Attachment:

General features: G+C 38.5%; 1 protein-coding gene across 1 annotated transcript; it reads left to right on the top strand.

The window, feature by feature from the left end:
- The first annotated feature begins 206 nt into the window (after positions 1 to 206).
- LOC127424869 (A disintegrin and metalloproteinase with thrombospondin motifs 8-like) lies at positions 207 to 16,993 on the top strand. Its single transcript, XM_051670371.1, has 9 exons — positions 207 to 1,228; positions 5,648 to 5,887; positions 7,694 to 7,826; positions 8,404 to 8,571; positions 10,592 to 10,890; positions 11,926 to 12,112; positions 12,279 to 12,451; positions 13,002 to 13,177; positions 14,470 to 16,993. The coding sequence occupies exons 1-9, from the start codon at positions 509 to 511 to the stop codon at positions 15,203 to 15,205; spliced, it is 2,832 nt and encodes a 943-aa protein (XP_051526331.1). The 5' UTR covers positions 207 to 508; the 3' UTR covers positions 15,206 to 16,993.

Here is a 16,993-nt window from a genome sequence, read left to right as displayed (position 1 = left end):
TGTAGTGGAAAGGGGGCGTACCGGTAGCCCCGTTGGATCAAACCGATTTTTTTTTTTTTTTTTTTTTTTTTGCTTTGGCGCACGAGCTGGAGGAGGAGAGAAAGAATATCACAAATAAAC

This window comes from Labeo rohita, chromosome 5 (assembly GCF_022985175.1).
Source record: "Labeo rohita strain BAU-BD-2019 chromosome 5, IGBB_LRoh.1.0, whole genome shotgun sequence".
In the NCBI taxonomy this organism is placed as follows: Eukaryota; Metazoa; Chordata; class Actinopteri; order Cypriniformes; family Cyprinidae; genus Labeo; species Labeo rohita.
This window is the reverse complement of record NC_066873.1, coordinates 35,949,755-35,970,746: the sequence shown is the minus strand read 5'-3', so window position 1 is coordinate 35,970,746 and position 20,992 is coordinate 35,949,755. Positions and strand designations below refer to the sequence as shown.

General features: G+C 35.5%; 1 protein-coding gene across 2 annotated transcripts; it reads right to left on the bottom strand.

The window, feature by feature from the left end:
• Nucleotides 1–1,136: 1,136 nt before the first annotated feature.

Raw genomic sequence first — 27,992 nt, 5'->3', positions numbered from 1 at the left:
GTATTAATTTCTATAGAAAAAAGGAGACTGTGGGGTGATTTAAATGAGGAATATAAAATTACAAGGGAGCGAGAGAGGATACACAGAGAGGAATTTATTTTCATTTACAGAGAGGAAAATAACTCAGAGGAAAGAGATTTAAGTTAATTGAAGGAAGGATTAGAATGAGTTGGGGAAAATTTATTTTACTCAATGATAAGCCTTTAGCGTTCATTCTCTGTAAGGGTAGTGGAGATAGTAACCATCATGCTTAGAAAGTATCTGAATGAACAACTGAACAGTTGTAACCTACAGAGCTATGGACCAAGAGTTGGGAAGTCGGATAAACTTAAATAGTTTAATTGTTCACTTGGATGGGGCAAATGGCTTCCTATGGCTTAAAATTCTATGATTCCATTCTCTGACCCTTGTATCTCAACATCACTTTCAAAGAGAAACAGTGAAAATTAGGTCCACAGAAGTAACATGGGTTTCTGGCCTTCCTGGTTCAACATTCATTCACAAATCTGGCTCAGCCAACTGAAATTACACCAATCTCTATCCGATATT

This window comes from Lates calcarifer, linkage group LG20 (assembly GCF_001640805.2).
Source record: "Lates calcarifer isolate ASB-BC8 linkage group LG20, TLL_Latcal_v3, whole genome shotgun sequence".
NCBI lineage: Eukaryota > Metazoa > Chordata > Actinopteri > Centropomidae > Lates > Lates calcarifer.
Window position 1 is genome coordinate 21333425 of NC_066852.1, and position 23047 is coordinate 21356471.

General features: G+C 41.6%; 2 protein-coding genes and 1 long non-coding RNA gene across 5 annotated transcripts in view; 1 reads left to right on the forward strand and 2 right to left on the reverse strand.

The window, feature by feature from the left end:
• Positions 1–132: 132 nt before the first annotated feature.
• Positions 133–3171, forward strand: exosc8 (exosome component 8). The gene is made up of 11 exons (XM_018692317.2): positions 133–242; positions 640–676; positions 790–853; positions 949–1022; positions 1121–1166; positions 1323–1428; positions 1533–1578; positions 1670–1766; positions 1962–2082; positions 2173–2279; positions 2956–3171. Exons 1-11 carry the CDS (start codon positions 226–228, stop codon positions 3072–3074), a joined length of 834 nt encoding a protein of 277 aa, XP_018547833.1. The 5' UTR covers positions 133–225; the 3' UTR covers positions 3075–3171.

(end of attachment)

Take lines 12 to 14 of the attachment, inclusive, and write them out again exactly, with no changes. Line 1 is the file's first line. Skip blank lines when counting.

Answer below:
The window, feature by feature from the left end:
• Nucleotides 1–1,136: 1,136 nt before the first annotated feature.

Raw genomic sequence first — 27,992 nt, 5'->3', positions numbered from 1 at the left: